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People with Tourette's struggling to get help

Alice Franklin is one of 300,000 people in the UK with Tourette’s Syndrome. But a survey by the charity Tourette's Action shows most struggle to access medication and therapies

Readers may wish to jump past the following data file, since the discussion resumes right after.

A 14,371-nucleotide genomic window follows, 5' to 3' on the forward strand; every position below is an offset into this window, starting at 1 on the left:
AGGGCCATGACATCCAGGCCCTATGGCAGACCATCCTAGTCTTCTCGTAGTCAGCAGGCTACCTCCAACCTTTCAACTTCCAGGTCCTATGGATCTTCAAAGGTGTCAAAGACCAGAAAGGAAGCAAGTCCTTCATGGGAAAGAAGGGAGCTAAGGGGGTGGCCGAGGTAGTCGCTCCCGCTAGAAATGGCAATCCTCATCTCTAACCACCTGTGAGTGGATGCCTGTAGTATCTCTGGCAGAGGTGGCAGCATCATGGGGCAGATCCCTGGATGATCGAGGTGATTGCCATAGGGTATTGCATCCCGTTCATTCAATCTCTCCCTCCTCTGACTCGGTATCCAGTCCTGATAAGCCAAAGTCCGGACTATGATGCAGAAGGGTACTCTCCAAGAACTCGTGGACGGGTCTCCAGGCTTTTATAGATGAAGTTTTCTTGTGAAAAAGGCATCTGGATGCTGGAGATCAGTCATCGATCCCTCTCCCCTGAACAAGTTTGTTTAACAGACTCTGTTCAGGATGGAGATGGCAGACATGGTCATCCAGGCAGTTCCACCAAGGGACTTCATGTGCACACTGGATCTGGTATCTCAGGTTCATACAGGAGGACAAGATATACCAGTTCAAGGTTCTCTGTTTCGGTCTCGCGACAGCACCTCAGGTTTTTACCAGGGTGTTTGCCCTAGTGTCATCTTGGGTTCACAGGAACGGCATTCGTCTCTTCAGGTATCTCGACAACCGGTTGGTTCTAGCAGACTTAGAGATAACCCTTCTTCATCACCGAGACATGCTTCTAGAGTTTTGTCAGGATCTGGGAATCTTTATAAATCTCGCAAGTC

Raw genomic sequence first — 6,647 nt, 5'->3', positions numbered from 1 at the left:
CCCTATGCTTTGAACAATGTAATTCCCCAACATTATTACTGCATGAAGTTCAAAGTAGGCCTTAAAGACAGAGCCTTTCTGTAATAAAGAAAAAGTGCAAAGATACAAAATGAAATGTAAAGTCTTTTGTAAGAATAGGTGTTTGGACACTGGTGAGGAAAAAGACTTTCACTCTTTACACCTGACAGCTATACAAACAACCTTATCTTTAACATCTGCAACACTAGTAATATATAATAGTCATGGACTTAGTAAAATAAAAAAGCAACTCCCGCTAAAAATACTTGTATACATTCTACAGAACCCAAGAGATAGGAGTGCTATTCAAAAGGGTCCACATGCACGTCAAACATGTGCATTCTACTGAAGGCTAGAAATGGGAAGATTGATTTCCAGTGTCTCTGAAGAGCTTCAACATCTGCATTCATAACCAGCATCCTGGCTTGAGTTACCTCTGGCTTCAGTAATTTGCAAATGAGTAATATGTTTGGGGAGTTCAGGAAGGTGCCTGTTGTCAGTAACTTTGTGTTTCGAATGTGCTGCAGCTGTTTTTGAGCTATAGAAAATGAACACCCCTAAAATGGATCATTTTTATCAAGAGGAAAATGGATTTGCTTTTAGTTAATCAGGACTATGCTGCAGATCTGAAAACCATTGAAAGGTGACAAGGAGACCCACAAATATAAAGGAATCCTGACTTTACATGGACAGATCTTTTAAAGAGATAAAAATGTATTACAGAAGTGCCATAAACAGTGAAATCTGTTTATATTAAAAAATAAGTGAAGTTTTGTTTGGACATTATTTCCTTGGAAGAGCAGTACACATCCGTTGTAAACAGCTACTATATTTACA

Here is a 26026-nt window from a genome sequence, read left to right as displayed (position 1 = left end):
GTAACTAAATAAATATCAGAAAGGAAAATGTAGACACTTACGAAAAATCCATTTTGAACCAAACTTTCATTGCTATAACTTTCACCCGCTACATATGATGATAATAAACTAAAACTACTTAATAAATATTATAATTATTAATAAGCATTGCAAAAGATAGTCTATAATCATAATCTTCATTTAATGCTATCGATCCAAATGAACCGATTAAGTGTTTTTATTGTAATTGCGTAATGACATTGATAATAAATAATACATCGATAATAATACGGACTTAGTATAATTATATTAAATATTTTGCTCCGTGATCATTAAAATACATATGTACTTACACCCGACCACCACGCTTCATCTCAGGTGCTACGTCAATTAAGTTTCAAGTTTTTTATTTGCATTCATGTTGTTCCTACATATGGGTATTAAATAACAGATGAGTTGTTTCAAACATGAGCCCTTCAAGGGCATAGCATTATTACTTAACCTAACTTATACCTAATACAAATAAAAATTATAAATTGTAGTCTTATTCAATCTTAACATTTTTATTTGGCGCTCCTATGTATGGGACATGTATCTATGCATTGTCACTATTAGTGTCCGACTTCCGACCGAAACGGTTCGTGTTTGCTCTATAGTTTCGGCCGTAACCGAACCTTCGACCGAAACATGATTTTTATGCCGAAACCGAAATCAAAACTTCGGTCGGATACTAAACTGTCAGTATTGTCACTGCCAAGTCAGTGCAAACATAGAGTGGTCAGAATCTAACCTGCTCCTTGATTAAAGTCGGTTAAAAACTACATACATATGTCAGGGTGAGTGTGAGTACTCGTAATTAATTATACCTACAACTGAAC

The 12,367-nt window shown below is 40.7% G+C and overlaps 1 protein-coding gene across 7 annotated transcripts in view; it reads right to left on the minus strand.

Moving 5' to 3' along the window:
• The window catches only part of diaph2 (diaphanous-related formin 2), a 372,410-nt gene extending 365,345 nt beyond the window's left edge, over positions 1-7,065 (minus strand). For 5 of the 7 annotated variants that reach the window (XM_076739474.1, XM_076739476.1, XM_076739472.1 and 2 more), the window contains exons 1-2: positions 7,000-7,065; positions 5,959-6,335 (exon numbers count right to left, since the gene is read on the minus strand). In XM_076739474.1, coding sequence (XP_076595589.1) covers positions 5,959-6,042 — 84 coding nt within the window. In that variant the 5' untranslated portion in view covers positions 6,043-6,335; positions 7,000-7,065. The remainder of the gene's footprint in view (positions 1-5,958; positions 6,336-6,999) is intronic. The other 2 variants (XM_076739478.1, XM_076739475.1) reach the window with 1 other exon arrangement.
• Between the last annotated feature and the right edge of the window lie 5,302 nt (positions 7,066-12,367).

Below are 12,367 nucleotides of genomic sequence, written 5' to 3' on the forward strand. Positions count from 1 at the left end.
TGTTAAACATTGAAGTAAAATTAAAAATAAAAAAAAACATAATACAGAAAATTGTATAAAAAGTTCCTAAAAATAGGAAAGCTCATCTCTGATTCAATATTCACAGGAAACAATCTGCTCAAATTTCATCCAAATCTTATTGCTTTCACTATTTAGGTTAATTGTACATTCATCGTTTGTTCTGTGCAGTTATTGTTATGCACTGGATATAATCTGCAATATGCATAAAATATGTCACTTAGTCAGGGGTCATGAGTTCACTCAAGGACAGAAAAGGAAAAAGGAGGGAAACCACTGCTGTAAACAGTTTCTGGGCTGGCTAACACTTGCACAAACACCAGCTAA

Alice Franklin is one of 300,000 people in the UK with Tourette’s Syndrome. For 25-year-old Alice, the condition manifests itself in uncontrollable body movements or ‘tics’ – jerking, twitching, punching walls and windows and involuntarily collapsing to the floor. The physical side of the condition is the hardest to deal with and exhausting she says. But she also swears and hurls impromptu insults at individuals she’s just met – including her new boss and customers in a bar where she worked. It’s a life-changing condition Alice has lived with for more than three years – but for her and thousands like her, therapy isn’t readily available. In fact, a survey shared exclusively with 5 Live Investigates by the charity Tourette’s Action shows even when a diagnosis has eventually been made, most aren’t given medication or directed to any form of behavioural therapy. And even when they are, it can take years to access. There are no NICE guidelines relating to the condition and Tourette’s Action says the condition is widely misunderstood by the medical profession. More than 460 people responded to the charity's survey and 79 per cent of respondents said their mental health had been affected by the condition. More than a third said they’d considered suicide of engaged in self-harming behaviour.

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